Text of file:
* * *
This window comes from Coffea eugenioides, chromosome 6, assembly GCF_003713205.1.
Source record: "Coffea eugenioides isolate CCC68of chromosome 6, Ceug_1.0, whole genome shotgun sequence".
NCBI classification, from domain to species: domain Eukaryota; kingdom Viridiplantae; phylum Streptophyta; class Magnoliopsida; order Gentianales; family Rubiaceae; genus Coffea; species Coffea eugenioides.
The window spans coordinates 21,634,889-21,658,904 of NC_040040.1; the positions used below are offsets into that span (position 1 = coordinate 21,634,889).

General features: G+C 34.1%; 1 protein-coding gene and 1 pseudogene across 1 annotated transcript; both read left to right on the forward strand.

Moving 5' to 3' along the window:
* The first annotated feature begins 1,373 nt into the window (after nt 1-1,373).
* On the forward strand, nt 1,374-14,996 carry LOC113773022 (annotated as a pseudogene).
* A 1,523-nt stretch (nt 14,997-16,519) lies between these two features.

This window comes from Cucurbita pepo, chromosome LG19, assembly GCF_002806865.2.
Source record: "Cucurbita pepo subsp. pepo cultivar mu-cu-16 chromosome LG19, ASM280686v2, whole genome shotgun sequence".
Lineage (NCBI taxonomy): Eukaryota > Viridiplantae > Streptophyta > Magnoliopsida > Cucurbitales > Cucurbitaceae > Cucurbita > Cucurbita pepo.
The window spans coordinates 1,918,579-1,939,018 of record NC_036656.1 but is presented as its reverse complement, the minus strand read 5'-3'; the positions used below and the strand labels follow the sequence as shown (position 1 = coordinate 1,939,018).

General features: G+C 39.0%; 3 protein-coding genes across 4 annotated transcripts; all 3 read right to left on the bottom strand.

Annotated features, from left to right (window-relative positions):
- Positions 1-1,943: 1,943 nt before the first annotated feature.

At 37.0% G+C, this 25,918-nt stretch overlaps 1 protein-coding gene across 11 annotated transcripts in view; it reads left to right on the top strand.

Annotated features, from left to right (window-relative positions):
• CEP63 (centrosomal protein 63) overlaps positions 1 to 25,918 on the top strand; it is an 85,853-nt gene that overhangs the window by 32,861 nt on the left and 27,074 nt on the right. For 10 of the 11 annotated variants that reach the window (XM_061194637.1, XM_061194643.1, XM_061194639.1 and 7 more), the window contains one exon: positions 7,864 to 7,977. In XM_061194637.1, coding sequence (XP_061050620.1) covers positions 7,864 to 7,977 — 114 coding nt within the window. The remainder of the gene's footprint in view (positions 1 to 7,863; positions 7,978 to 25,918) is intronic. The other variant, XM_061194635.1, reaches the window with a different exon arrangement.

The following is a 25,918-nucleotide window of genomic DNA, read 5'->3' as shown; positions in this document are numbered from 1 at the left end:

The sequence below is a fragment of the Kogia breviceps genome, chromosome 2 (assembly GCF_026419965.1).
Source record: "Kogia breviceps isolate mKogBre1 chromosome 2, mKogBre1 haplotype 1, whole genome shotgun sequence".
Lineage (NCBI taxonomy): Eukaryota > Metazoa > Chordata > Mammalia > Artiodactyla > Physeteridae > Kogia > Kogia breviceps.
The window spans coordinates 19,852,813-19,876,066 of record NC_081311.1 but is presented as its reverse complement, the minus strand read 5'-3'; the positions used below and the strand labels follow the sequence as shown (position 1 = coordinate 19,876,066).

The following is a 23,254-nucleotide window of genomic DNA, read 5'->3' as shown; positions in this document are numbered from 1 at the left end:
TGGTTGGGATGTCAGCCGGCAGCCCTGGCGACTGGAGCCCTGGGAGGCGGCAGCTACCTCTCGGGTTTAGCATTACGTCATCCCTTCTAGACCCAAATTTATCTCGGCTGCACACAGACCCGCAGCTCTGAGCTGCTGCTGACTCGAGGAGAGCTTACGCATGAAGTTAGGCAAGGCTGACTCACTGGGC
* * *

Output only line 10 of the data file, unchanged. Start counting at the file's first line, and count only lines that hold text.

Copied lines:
This window comes from Cucurbita pepo, chromosome LG19, assembly GCF_002806865.2.